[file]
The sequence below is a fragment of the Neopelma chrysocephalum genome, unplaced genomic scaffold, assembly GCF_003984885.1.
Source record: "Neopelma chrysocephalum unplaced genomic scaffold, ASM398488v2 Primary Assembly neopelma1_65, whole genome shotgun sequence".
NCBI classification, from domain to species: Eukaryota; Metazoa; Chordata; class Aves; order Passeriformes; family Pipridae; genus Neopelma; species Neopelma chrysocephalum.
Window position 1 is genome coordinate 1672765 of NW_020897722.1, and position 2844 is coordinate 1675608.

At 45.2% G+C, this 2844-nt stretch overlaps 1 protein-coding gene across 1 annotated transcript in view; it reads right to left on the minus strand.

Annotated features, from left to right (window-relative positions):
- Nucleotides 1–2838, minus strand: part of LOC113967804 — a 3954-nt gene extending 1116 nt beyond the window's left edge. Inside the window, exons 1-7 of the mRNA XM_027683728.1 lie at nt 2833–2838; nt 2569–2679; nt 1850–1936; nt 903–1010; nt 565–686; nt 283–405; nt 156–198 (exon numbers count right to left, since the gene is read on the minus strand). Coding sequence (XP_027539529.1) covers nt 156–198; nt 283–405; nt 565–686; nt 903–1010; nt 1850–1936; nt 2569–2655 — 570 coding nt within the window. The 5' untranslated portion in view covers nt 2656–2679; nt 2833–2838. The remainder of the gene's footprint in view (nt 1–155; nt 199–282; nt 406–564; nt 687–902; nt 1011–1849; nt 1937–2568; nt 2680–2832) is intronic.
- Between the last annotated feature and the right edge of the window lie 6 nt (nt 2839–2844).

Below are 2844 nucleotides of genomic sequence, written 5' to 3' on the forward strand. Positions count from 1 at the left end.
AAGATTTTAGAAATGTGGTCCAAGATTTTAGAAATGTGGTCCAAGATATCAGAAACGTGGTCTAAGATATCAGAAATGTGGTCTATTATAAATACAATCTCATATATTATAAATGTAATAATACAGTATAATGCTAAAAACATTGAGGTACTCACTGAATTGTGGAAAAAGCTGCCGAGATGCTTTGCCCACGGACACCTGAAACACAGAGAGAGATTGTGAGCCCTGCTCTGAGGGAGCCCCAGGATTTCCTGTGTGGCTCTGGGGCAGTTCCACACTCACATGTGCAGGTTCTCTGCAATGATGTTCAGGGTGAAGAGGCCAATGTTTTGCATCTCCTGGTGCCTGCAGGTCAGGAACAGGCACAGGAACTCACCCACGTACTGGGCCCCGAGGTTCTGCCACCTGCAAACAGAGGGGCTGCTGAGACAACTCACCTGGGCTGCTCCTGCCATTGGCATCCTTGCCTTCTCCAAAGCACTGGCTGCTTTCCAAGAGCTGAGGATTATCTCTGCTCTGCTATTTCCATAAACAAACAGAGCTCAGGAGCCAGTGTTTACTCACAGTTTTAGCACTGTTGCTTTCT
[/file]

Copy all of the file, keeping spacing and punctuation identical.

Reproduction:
The sequence below is a fragment of the Neopelma chrysocephalum genome, unplaced genomic scaffold, assembly GCF_003984885.1.
Source record: "Neopelma chrysocephalum unplaced genomic scaffold, ASM398488v2 Primary Assembly neopelma1_65, whole genome shotgun sequence".
NCBI classification, from domain to species: Eukaryota; Metazoa; Chordata; class Aves; order Passeriformes; family Pipridae; genus Neopelma; species Neopelma chrysocephalum.
Window position 1 is genome coordinate 1672765 of NW_020897722.1, and position 2844 is coordinate 1675608.

At 45.2% G+C, this 2844-nt stretch overlaps 1 protein-coding gene across 1 annotated transcript in view; it reads right to left on the minus strand.

Annotated features, from left to right (window-relative positions):
- Nucleotides 1–2838, minus strand: part of LOC113967804 — a 3954-nt gene extending 1116 nt beyond the window's left edge. Inside the window, exons 1-7 of the mRNA XM_027683728.1 lie at nt 2833–2838; nt 2569–2679; nt 1850–1936; nt 903–1010; nt 565–686; nt 283–405; nt 156–198 (exon numbers count right to left, since the gene is read on the minus strand). Coding sequence (XP_027539529.1) covers nt 156–198; nt 283–405; nt 565–686; nt 903–1010; nt 1850–1936; nt 2569–2655 — 570 coding nt within the window. The 5' untranslated portion in view covers nt 2656–2679; nt 2833–2838. The remainder of the gene's footprint in view (nt 1–155; nt 199–282; nt 406–564; nt 687–902; nt 1011–1849; nt 1937–2568; nt 2680–2832) is intronic.
- Between the last annotated feature and the right edge of the window lie 6 nt (nt 2839–2844).

Below are 2844 nucleotides of genomic sequence, written 5' to 3' on the forward strand. Positions count from 1 at the left end.
AAGATTTTAGAAATGTGGTCCAAGATTTTAGAAATGTGGTCCAAGATATCAGAAACGTGGTCTAAGATATCAGAAATGTGGTCTATTATAAATACAATCTCATATATTATAAATGTAATAATACAGTATAATGCTAAAAACATTGAGGTACTCACTGAATTGTGGAAAAAGCTGCCGAGATGCTTTGCCCACGGACACCTGAAACACAGAGAGAGATTGTGAGCCCTGCTCTGAGGGAGCCCCAGGATTTCCTGTGTGGCTCTGGGGCAGTTCCACACTCACATGTGCAGGTTCTCTGCAATGATGTTCAGGGTGAAGAGGCCAATGTTTTGCATCTCCTGGTGCCTGCAGGTCAGGAACAGGCACAGGAACTCACCCACGTACTGGGCCCCGAGGTTCTGCCACCTGCAAACAGAGGGGCTGCTGAGACAACTCACCTGGGCTGCTCCTGCCATTGGCATCCTTGCCTTCTCCAAAGCACTGGCTGCTTTCCAAGAGCTGAGGATTATCTCTGCTCTGCTATTTCCATAAACAAACAGAGCTCAGGAGCCAGTGTTTACTCACAGTTTTAGCACTGTTGCTTTCT